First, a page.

Tuesday, July 20, 2010

Census: the Long and Short of It

Harper has reduced the long census from 63 to 8 because he claims that the rest of the questions are overly intrusive on our individual right to privacy.  Lets have a look at the new census and then the questions that have been left out.  Please be aware that I have paraphrased them to keep this post as short as possible.

Step A:
1. Phone number
2. Address

Step B:
1. How many people including yourself live in your house?
2. What are their names?

Step C: Is there anyone who you're not sure should be included?

Step D:
1. Are you a farmer?
2. If so, do you run your farm?

Step E:
For each person in step B provide the following information:
1. Name
2. Sex
3. Age and birthday
4. Marital status
5. Are you in a common law relationship?
6. What is your relationship to person 1
7. First language

Step F: Do you want this information released in 92 years?

So this tells us... how many people there are in the country, average number of people per household, if they're farmers, and the barest demographic information.  In this format the census is of little value to the government.

Now lets look at the "intrusive" questions that have been shifted to the voluntary census:
(As the voluntary census has not yet been published I will be using the questions that have been removed from the 2006 long census form).  The numbers and section are taken from 2006 census

Step E:
Activities of Daily Living:
7. Is there anyone living in your home with a disability?
8. Does it affect them at home, at work/school, and/or otherwise?

Sociocultural Information:
9. Province/Country of birth
10. Citizenship
11. Did this person immigrate to Canada
12. When did they immigrate
13. Fluency in French or English
14. Fluency in other languages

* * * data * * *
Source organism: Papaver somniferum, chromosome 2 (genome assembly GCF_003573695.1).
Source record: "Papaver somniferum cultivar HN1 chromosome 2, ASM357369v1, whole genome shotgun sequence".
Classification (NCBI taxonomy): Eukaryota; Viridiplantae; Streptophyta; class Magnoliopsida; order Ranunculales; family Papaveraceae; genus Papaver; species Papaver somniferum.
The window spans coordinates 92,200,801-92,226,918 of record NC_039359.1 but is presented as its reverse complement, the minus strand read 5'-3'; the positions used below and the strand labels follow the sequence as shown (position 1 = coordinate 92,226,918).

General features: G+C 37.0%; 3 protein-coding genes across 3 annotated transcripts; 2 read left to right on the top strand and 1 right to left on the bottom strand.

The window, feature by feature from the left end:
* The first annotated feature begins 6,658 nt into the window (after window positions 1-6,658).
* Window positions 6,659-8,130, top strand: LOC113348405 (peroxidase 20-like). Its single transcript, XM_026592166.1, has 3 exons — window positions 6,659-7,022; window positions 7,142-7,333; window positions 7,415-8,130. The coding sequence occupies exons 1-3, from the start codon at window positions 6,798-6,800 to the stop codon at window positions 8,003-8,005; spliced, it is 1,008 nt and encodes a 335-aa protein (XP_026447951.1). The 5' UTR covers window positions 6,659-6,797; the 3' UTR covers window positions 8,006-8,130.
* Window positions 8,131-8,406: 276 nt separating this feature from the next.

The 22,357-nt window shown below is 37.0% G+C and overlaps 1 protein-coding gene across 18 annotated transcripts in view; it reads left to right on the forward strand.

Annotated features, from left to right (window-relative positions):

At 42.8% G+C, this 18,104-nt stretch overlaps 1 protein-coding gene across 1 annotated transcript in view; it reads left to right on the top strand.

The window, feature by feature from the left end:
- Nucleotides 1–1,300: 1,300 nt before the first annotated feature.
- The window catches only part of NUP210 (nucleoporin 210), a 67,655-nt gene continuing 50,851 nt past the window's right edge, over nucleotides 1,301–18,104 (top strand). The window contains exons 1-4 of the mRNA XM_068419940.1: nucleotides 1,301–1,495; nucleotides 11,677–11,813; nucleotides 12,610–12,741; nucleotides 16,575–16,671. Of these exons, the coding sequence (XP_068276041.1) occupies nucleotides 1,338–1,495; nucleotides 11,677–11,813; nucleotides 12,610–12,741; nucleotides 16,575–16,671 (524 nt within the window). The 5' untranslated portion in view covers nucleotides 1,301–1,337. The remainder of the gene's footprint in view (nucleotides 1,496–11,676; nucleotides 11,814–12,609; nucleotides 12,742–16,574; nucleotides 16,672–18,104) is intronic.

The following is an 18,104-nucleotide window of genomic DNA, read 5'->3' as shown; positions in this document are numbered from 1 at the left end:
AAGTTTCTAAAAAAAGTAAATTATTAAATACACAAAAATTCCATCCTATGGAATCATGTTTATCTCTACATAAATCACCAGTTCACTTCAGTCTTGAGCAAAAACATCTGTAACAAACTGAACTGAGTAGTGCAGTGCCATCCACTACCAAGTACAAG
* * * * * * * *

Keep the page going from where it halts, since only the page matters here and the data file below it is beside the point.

15. Languages spoken at home
16. What is your first language (same as question 7 in the new census)
17. What's your family's ethnic origin
18. Are you an Aboriginal person?
19. What is your "race"?
20. Are you a member of an Indian band/First Nation?
21. Do you have Indian status?
22. The following questions only apply to people aged 15 or older

23. Where did you live a year ago?
24. 5 years ago?

Place of Birth of Parents:
25. Where were your parents born?

26. Have you completed high school?
27. Have you completed an apprenticeship?
28. Do you have a college diploma
29. Do you have a university diploma
30. What's the field of study that you're most educated in?
31. Where did you receive that education?
32. Are you currently in school?

Household Activities:
33. Last week how much time did you spend on unpaid housework, unpaid childcare, unpaid senior care?

Labour Market Activities:
34. How much time did you spend last week in paid employment.
35. Are you temporarily absent from work (vacation, illness, temporary layoff)
36. Are you starting a new job in the next month?
37. Have you been looking for a job?
38. If a job were available could you fill it?
39. When were you last employed for pay.
40. Who did you work for?
41. What kind of business was it?
42. What's your job title?
43. What's your job description?
44. Are you paid, working for a family business without pay, or self employed.
45. If self employed, are you incorporated?
46. Where did you work?
47. How did you get to work?
48. Languages spoken at work?
49. How many weeks did you work last year?
50. Do you work full time or part time?

51. Can we use your tax information to complete this part?
If not,
52. How much did you make last year and from what sources?
53. Can we release this information in 92 years?

Step F: Home Information
H1. Who pays the bills?
H2. Do you own or rent?
H3. How big is your house?
H4. When was it built?
H5. Does it need repairs?
H6. How much are the utilities for your home?
H7. If you rent, how much is your rent?
H8. If you own, how much are your taxes, mortgage payments, or condo fees?

Whew, a lot of questions yes!  But which of them infringe on your rights?
Disability is needed to provide services to those who need them

Sociocultural Information is needed to know where to provide government services in foreign languages, Immigrant services, Aboriginal services.  The race questions can be used to compare different groups and determine if there are disparities that need to be addressed.  Basically this lets the government know where they need to apply resources to guarantee your Charter rights.

Mobility: lets the government know about the flow of population.

Birthplace of Parents: Used to compare the difference between 1st, 2nd, 3rd, etc generations of Canadians

Education: Do education programs need to be modified, what skills does the population have, what skills does the government need to look for in immigrants

Household activities: Is there a gendered division of labour.

Labour Market Activities: What areas of employment are growing and shrinking.  How many people are employed and where?